• The percent of medicines procured according to the hospital-specific medicines list increased from 35.4% to 97.5%
  • A continuous physical inventory of products both at the store and dispensary is made possible
  • Financial resources available for medicines procurement increased by 89.1% between June 2010/11 and June 2011/12 due to the high turnover of medicines and the substantial retention of income from medicines sales
  • Internal and external audit reports indicate that wastage of medicines due to misuse, theft, and pilferage has significantly decreased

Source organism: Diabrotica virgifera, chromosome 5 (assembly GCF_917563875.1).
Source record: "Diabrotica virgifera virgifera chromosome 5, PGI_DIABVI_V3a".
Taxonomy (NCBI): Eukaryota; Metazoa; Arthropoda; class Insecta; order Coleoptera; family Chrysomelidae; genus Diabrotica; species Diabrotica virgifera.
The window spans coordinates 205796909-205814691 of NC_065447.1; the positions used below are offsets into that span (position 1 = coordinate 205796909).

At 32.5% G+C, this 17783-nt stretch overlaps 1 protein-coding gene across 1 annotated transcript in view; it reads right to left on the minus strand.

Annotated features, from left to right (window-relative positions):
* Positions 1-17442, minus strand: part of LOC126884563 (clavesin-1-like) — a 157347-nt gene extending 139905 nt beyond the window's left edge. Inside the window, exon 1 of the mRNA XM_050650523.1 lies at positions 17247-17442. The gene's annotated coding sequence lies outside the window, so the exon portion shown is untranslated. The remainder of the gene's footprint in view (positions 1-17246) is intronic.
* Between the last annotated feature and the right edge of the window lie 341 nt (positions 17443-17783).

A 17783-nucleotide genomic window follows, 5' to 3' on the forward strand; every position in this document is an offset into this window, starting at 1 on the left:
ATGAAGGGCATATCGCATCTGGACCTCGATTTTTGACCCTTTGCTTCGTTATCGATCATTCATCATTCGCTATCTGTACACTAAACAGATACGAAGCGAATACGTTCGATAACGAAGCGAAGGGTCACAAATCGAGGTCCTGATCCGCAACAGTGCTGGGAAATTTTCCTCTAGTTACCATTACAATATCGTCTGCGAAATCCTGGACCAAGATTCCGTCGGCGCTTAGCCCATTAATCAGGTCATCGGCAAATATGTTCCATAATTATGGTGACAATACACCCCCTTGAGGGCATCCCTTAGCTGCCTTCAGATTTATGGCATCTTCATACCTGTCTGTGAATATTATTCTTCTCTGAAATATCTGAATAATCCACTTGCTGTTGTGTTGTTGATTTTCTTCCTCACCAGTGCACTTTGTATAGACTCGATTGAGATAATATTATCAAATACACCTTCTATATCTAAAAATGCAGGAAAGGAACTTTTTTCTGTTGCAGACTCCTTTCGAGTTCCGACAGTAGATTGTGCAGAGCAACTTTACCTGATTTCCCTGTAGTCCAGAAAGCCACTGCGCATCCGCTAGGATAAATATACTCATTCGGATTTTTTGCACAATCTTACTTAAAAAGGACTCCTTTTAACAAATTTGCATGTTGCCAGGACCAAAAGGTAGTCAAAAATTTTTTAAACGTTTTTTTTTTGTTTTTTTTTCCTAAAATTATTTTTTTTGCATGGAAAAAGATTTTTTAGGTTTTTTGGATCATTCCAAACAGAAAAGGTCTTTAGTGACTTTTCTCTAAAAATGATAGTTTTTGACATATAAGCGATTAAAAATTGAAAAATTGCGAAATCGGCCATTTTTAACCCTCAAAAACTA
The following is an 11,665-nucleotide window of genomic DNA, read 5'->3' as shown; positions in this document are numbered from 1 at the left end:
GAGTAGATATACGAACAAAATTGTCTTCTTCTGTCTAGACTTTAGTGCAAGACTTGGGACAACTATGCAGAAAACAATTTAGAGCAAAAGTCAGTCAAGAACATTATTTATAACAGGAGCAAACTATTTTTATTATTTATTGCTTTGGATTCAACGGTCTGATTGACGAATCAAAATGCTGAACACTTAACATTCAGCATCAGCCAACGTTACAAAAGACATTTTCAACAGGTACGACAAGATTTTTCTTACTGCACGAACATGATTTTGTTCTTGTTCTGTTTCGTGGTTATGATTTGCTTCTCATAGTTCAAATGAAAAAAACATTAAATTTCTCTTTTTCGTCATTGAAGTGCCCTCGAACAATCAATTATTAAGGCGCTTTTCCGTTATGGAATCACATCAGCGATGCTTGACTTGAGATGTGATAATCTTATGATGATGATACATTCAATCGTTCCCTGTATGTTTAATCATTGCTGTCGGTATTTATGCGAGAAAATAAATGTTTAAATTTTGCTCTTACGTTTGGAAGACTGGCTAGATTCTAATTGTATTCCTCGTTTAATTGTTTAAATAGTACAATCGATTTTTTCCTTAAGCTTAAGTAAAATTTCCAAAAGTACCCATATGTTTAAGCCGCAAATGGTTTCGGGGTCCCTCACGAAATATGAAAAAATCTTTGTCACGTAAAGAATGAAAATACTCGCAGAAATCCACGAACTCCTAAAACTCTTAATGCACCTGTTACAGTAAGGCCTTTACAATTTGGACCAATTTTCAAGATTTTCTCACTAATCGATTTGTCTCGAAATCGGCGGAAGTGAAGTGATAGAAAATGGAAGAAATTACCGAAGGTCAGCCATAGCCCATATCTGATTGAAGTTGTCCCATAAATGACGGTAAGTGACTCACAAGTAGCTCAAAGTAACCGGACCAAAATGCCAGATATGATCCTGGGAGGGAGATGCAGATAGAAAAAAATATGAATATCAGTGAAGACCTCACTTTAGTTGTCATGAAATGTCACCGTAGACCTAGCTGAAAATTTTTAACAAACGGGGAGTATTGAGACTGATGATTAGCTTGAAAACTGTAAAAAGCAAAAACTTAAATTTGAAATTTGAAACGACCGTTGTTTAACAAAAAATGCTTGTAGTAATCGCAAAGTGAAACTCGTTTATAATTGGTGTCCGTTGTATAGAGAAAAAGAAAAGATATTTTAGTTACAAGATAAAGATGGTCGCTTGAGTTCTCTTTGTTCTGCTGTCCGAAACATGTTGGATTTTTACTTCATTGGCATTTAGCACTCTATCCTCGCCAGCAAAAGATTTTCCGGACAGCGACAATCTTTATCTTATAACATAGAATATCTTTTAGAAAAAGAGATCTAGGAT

• Expiry of medicines was reduced dramatically. Since December 2011, expiry of medicines has consistently been below 2%, the most recent figure being 0.5%
  • The availability of indicator medicines has increased over time to 100%.
  • A robust system that ensures transparent and accountable transactions is in place, enabling effective auditing
  • Outpatient pharmacies were reorganized resulting in improved work flow and dispensing counseling services.
  • Improved patient satisfaction with services provided which has increased from 33% in 2010 to 85% in 2012.
  • Initiation of pharmaceutical care services for patients with chronic illnesses in a separate private counseling and dispensing room resulted in improved documentation and adherence to treatment.